Cleaning the House of Webs of Deceit

         The 1879 Ibsen play A Doll’s House and the movie of the same name, directed by Patrick Garland, starring Anthony Hopkins, would be ideal for giving a presentation on Sir Walter Scott’s assertion, “O what a tangled web we weave when we practice to deceive.” A Doll’s House would make an excellent interactive presentation to show an example of how NOT to communicate when married. This would be great for an example since the truth is often not given right away in the book or movie.

         First, Torvald’s speech against Krogstadt’s deception should read from the book. Then the movie clips could be played of Torvald talking to Nora (Claire Bloom) about how he could not hire Krogstadt (Denholm Elliot) because of his dishonesty and the later scene where he admits that it is largely due to them having known each other as children and Torvald is afraid he will not get what he thinks is due respect from Krogstadt.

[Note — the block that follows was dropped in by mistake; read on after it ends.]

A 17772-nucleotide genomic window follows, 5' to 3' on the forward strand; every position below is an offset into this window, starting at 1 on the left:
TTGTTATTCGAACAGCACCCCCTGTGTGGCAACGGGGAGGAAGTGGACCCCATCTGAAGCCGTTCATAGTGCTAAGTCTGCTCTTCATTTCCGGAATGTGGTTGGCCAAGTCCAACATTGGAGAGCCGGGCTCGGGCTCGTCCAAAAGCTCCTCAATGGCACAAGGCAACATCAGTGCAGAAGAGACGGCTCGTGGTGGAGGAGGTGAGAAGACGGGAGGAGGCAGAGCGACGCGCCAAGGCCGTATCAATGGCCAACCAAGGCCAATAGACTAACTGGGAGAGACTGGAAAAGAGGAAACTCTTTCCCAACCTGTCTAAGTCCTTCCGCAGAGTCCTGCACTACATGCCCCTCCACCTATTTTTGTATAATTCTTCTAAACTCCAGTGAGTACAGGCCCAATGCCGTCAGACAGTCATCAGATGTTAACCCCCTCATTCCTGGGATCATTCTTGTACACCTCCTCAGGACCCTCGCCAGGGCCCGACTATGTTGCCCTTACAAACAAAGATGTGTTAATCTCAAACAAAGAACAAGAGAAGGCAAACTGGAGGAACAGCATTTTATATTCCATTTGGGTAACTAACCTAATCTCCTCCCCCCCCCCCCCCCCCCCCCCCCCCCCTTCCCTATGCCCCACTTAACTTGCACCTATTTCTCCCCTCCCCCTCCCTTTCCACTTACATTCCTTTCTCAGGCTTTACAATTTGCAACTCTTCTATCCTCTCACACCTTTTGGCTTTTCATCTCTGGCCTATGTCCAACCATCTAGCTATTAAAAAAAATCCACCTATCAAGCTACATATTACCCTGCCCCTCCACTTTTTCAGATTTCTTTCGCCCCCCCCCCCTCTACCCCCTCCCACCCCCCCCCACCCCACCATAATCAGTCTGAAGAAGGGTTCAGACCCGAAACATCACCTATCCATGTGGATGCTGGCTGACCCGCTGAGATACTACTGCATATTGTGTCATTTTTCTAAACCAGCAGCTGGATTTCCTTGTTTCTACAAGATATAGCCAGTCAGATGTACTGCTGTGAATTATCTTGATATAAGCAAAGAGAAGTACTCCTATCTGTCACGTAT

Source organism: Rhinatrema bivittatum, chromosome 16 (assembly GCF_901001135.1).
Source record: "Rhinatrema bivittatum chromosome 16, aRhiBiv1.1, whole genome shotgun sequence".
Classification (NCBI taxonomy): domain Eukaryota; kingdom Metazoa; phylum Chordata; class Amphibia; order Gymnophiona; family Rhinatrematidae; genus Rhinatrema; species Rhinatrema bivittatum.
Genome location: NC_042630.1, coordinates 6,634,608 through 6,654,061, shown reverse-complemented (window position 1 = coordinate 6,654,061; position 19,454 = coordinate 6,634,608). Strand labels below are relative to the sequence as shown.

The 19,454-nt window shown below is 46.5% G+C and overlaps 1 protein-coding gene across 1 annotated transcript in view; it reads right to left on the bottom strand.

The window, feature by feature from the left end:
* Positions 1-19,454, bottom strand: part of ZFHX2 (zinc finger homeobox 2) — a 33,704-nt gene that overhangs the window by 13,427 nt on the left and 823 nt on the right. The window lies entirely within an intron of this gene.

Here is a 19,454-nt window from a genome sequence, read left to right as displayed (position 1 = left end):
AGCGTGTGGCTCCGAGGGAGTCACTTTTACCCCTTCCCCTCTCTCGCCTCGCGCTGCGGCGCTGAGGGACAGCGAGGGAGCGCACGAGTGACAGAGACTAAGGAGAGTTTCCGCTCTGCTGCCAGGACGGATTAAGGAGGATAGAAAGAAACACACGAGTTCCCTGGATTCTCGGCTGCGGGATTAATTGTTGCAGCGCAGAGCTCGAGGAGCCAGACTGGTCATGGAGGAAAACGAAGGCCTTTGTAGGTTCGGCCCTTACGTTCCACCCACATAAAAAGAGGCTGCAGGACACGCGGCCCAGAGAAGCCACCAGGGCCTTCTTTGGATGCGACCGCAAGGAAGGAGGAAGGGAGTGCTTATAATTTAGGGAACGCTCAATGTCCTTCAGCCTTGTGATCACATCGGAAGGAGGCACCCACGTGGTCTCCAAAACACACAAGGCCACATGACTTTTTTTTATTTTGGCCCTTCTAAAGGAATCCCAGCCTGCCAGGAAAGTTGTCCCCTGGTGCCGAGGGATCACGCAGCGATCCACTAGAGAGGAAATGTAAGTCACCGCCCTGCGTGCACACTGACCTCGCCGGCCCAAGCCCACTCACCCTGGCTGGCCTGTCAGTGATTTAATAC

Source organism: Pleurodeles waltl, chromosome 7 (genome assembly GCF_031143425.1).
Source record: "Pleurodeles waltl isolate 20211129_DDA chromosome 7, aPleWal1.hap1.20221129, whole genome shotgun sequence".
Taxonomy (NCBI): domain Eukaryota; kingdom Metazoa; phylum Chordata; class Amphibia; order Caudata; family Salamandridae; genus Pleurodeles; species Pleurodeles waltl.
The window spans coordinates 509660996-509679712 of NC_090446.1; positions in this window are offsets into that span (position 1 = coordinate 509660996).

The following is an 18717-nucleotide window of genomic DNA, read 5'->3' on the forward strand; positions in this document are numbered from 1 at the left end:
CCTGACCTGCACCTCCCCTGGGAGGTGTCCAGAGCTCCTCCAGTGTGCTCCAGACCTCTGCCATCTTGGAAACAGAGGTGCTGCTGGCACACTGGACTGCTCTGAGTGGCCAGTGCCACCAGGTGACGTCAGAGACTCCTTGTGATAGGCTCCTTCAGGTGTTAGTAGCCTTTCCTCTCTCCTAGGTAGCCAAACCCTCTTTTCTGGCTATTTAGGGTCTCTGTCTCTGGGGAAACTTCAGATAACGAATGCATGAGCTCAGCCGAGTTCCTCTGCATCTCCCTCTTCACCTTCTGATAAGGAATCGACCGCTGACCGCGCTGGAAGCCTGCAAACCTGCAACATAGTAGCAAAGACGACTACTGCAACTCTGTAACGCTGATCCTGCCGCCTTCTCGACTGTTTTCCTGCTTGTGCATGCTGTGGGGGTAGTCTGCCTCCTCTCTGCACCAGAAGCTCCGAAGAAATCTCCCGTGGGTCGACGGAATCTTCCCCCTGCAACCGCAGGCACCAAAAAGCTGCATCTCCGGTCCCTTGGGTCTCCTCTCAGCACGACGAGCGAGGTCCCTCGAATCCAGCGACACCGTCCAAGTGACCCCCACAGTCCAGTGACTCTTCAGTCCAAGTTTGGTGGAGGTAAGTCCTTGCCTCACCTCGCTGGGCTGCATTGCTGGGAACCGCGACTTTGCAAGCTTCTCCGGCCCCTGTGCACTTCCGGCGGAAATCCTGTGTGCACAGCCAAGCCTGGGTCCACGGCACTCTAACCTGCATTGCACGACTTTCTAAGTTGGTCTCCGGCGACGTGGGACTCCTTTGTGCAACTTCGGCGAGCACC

This could lead to a fine discussion of “slight” deception. Torvald used fine words to cover up his feelings. This deception is at the heart of his and Nora’s marital problems, and a group discussion of how that kind of deception in feelings and thinking leads to only shallow relationships.

         The scene of Nora mentioning the borrowed money to her friend, Christine (Anna Massey) could then be played. This would be great to discuss the effects of hiding a marital issue from a spouse and discussing it with a friend. Interspersed in the discussion could be clips of Nora trying to keep up the deception by distracting Torvald from his mailbox and lying to him about Krogstadt’s reason for using her to try to get him hired. This could bring about a dialogue about deception leading to more deception and the importance of stopping the cycle.

         Finally Nora’s goodbye speech could be read from the book. Stopping several times during the speech, one could mention how deception has brought these problems or compounded them.

Andrew Hildenbrand

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